Illustration showing the reader observing herself behind Ps love poem.

To be precise, Between Page and Screen is the love story between P[age] and S[creen] portrayed in a series of poems conveyed as letters. In addition to poems, there are animations of animals, patterns, circling rings, and more. These patterns mimic the tradition of “concrete poetry” or “visual poetry”. Between Page and Screen is a continuation of a tradition, and a completely new creation. Both concrete and visual poetry are concepts where the form of the poem reflects the content, which is a key element in Between Page and Screen (and much other E-Lit). The relationship between page and screen, P and S, is discussed, problematized, and celebrated in the time span of the very short story. The interactive element is the fact that the reader holds, in her hands, a book with graphic figures (there are no words in it). When she enters, turns on her camera, and opens the book, words are projected out of the book and is seen floating over the book on the screen. Complicated? Yes. Necessary? Also yes. Amaranth Borsuk explains that in the creation of Between Page and Screen they wanted to create a “defamiliarization of the reading process”. The interaction functions on multiple levels. There is the interactivity in the relation between the printed book’s pages and the screen’s camera. This interaction constitutes the plot of the book. In addition, the reader herself plays an important role.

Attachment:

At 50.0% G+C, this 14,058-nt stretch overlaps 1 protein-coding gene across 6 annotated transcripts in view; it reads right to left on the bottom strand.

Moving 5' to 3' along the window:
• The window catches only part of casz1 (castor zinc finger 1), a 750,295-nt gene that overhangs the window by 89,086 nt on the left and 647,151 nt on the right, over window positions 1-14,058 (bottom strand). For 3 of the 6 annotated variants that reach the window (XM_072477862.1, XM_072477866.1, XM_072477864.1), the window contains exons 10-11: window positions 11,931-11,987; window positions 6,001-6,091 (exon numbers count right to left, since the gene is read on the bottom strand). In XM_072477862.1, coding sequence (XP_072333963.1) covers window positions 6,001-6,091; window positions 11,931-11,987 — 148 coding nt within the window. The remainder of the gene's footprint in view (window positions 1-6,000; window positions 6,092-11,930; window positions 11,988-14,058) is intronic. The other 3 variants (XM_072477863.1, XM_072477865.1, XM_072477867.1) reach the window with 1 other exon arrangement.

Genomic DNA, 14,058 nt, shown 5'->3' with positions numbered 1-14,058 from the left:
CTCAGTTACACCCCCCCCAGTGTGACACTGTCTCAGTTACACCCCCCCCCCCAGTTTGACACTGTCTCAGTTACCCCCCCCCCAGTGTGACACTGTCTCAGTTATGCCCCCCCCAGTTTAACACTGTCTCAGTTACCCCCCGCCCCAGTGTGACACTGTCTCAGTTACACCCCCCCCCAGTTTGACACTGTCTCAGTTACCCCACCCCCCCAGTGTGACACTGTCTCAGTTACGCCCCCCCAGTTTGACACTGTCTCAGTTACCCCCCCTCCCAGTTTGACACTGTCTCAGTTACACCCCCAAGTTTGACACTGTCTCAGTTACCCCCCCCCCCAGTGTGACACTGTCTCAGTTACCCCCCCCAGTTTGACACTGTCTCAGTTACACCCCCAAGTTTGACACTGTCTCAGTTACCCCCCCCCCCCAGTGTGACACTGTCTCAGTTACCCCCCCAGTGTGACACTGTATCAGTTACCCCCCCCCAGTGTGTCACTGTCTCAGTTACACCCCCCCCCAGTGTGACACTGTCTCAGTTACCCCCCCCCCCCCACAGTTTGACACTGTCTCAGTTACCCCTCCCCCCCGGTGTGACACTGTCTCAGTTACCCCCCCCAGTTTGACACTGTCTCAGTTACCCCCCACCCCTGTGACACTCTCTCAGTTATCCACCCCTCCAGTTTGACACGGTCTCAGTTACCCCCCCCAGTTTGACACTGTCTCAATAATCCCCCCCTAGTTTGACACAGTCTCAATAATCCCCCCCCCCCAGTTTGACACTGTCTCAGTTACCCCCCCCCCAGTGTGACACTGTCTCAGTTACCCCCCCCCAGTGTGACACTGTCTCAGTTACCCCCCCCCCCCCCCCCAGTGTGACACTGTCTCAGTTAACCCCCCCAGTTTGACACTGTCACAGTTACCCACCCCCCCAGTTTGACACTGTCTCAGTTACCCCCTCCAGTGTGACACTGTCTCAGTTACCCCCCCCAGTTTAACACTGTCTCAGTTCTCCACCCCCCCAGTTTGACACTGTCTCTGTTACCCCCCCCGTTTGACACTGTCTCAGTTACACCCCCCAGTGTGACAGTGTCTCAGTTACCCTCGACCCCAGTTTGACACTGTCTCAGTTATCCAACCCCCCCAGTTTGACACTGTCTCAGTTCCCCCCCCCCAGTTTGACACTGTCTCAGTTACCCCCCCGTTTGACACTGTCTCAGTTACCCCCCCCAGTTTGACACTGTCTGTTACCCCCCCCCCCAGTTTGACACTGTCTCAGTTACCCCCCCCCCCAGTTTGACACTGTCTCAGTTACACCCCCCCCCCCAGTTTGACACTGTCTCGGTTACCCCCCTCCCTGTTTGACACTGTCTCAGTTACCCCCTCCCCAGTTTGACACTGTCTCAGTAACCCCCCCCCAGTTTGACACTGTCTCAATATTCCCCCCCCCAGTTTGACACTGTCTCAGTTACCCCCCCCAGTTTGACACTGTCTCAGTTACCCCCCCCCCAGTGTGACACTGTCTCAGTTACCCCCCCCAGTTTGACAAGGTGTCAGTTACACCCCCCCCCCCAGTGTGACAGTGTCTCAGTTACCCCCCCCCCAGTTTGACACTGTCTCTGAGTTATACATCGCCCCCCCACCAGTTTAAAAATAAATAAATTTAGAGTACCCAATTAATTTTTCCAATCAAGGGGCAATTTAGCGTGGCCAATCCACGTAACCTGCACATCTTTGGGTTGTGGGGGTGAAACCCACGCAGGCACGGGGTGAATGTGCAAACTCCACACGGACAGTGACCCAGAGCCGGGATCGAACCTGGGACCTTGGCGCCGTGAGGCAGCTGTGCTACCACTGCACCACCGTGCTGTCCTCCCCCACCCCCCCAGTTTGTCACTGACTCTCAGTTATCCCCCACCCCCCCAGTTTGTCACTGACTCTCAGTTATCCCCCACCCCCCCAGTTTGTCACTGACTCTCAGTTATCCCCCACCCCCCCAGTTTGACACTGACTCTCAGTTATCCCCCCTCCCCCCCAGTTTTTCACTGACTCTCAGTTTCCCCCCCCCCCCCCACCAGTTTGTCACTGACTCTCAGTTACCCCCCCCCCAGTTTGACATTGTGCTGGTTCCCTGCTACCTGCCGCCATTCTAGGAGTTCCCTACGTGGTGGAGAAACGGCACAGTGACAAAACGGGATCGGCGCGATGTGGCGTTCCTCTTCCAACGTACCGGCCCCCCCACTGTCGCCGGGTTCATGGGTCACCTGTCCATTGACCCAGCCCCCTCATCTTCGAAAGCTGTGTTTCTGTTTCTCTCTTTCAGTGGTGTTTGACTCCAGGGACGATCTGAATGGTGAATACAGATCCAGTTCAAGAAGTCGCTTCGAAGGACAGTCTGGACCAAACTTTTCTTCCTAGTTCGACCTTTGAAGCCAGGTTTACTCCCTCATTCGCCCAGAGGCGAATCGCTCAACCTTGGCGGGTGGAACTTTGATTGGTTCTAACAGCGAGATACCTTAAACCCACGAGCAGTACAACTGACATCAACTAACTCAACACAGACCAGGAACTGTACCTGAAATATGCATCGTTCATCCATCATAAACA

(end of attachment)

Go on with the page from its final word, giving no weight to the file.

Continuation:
The relationship between characters P and S is fascinating, and the liaison between physical page and screen is intriguing. What becomes most important in our context is the role of the reader. The position and importance of the reader is underlined on the homepage: “Reflected on screen, the reader sees him or herself with open book in hand, language springing alive and shape-shifting with each turn of the page”. This connects with the Borsuk’s point on defamiliarization. The authors of Between Page and Screen wanted to test the reader experience, and the reader’s habit of reading. Reading “is not as natural as it seems” Borsuk explains, it is a “learned process”. Most readers will not think twice about the actions necessary to pick up a traditional text, it is a habit, naturalized. However, learning to read and to turn it into a habit does not come natural for humans; on the contrary, it takes a countless number of hours.